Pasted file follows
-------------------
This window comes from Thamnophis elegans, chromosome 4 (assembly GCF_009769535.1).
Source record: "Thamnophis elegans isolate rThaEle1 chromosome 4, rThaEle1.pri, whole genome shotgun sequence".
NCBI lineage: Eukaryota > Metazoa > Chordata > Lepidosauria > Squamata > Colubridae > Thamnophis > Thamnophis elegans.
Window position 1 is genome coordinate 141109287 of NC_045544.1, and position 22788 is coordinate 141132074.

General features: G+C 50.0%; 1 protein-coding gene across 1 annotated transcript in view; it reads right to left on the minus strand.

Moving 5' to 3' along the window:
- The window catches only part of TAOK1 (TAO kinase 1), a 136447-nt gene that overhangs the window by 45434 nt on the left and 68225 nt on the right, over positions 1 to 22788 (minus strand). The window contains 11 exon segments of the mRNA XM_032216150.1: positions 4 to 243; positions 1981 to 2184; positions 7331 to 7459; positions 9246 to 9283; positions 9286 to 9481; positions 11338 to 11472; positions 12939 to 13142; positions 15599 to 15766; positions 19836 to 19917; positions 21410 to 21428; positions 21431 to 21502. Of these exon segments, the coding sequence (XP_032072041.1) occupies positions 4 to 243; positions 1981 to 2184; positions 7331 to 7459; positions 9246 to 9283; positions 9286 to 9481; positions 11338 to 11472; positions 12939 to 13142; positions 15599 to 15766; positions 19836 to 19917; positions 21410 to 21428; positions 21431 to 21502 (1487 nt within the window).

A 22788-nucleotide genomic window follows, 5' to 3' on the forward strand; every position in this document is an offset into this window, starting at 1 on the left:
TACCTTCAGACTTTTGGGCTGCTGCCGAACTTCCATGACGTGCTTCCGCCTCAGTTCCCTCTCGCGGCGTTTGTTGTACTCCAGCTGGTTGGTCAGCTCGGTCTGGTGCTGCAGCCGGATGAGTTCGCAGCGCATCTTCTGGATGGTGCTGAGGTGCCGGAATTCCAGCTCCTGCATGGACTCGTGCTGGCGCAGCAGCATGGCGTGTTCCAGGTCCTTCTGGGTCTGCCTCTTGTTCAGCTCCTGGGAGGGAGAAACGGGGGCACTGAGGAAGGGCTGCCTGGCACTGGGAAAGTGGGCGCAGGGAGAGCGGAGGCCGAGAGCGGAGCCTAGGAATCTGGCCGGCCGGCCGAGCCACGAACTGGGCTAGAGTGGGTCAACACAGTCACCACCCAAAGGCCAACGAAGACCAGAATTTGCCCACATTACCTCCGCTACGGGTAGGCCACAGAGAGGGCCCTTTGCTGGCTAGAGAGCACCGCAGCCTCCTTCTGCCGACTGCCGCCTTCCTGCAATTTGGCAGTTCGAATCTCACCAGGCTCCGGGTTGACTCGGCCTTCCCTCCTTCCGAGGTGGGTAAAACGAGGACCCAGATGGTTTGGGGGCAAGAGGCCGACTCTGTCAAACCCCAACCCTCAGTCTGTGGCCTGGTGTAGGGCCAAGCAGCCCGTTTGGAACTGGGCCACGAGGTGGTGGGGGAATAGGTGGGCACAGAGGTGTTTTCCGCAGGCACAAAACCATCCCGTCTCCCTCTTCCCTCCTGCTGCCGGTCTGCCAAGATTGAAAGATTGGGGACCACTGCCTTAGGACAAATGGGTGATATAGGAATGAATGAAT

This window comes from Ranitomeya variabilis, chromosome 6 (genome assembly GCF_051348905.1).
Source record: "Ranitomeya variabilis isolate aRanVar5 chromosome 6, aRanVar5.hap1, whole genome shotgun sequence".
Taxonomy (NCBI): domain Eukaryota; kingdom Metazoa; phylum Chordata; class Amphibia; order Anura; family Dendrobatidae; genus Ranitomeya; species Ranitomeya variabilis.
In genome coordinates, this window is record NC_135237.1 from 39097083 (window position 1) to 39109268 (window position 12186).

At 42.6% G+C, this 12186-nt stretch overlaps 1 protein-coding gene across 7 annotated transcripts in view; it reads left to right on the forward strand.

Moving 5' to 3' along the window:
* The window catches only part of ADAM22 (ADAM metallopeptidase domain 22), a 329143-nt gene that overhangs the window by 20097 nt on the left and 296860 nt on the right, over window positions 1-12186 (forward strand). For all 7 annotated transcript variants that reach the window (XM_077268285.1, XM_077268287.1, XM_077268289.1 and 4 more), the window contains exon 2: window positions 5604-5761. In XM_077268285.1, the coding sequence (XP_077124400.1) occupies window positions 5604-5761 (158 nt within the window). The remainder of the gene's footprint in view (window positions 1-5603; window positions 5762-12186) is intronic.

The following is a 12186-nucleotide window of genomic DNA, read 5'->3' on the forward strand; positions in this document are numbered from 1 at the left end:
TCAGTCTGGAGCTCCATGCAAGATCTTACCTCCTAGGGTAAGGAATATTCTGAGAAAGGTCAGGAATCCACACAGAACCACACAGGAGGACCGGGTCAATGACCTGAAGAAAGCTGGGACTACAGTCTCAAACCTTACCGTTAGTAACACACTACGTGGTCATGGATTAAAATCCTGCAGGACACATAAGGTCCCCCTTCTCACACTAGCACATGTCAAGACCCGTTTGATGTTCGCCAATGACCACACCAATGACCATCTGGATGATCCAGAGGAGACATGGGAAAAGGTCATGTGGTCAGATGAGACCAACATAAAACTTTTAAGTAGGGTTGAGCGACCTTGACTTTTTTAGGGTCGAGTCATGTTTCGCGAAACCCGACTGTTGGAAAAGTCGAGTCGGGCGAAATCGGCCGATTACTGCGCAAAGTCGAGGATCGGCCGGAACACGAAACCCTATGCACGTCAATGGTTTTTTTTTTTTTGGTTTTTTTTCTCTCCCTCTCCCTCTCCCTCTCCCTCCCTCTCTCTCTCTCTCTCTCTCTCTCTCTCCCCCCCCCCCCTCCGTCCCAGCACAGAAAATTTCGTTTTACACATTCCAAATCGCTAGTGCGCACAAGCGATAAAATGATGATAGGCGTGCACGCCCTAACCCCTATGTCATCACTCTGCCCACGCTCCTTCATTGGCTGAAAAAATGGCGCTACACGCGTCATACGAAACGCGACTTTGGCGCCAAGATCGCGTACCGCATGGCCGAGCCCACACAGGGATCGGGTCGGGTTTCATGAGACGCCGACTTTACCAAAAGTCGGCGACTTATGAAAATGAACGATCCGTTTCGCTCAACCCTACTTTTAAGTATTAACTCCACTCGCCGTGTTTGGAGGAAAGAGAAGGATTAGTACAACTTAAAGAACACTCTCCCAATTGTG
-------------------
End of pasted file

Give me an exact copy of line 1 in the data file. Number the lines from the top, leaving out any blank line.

This window comes from Thamnophis elegans, chromosome 4 (assembly GCF_009769535.1).